Metascore
70

Generally favorable reviews - based on 24 Critics

Critic score distribution:
  1. Positive: 18 out of 24
  2. Negative: 1 out of 24
  1. Reviewed by: Roger Ebert
    Aug 22, 2012
    100
    A grand, romantic life story about love, loss, regret and the sadness that can be evoked by a violin - not only through music, but through the instrument itself. It is all melancholy and loss, and delightfully comedic, with enough but not too much magic realism. The story as it stands could be the scenario for an opera.
  2. Reviewed by: Lisa Schwarzbaum
    Aug 22, 2012
    83
    Adapting Satrapi's graphic novel about a violinist (Mathieu Amalric) in late-1950s Tehran who's got a broken fiddle and a broken heart and takes to his bed, willing himself to die, the filmmakers rely on expressive eyes to carry a narrative style suitable for a silent movie.
  3. Reviewed by: Noel Murray
    Aug 22, 2012
    83
    Just as the plot combines fantastical and biographical elements-some of it is reportedly based on Satrapi's own family legends-so the filmmaking veers from straightforward to more outsized. The tonal shifts don't always work.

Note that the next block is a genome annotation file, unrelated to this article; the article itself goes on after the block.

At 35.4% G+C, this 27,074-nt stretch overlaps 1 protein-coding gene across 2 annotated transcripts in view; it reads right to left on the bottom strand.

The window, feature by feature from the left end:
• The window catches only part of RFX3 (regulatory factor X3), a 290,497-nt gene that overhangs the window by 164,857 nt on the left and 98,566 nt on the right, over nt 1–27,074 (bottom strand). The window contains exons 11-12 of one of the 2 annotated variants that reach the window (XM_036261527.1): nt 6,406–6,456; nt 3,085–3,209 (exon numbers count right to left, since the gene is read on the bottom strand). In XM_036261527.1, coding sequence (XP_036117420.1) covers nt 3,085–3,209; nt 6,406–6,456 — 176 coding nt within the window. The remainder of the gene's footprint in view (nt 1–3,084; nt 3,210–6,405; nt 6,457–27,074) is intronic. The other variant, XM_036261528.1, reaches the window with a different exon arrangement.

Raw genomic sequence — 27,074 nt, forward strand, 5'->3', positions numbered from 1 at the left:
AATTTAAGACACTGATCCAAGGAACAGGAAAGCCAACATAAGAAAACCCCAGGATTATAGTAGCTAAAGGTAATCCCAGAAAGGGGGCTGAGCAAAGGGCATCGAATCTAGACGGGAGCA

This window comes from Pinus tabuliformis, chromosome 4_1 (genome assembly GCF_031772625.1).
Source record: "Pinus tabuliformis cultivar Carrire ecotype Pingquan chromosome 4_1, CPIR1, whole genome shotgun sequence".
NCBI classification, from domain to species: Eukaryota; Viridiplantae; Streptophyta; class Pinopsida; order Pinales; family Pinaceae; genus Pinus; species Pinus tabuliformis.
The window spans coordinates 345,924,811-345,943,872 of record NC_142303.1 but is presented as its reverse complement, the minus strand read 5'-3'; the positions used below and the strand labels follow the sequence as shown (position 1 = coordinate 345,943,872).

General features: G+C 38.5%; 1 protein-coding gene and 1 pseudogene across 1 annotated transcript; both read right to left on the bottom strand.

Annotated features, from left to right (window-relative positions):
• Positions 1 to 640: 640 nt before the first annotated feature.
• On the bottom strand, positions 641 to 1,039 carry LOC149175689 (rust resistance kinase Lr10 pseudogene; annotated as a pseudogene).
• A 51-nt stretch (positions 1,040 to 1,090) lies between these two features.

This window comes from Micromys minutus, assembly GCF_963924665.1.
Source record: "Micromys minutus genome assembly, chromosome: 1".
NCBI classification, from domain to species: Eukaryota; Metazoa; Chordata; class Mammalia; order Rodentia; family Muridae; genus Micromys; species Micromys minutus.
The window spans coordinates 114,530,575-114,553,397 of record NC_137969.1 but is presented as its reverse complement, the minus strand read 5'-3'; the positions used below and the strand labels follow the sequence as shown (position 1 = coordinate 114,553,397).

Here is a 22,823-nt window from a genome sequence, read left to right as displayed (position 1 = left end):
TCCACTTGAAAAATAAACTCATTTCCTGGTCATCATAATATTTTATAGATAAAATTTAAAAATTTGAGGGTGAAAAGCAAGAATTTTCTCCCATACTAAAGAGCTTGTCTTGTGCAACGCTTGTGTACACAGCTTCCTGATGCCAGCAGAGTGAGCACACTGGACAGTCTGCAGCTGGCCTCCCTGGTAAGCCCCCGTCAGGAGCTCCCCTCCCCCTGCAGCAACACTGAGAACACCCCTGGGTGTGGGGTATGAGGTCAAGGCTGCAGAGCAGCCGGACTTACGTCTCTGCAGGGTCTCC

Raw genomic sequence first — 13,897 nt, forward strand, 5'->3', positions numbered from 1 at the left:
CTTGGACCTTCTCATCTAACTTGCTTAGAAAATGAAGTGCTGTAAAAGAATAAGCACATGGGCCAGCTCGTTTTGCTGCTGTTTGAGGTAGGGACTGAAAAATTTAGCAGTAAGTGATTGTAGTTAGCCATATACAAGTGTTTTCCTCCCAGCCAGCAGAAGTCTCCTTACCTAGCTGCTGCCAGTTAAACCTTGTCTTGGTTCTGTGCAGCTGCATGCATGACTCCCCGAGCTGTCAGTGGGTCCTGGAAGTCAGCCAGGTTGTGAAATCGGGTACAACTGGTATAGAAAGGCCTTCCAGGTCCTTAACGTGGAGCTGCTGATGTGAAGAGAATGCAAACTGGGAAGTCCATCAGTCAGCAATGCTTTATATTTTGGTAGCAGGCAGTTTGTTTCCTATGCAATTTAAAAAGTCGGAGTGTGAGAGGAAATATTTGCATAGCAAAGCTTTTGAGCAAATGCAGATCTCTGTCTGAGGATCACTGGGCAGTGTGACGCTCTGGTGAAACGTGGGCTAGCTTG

4. Reviewed by: Joe Williams
    Oct 19, 2012
    88
    Although the story is mournful, the movie is buoyed by a heaven-scented surrealism.
  5. Reviewed by: Eric Kohn
    Aug 16, 2012
    83
    While visually scrumptious, the movie struggles to reach a greater profundity that it never quite obtains, but its childlike emulation of a grand tragedy is indelibly precious.
User Score
7.4

Generally favorable reviews- based on 9 Ratings

User score distribution:
  1. Positive: 1 out of 1
  2. Mixed: 0 out of 1
  3. Negative: 0 out of 1
  1. Lyn
    Aug 12, 2014
    7
    A slight but lovely tale animated by touches of magical realism and the expressions on Mathieu Amalric's always interesting face. One might wish that he had more drama to work with -- and more interactions with actors of comparable magnetism. (See: the terrific "Jimmy P.," with Amalric and Benicio Del Toro.) But I enjoyed the touches of exotic whimsy amid the familiar themes of love and loss. Full Review »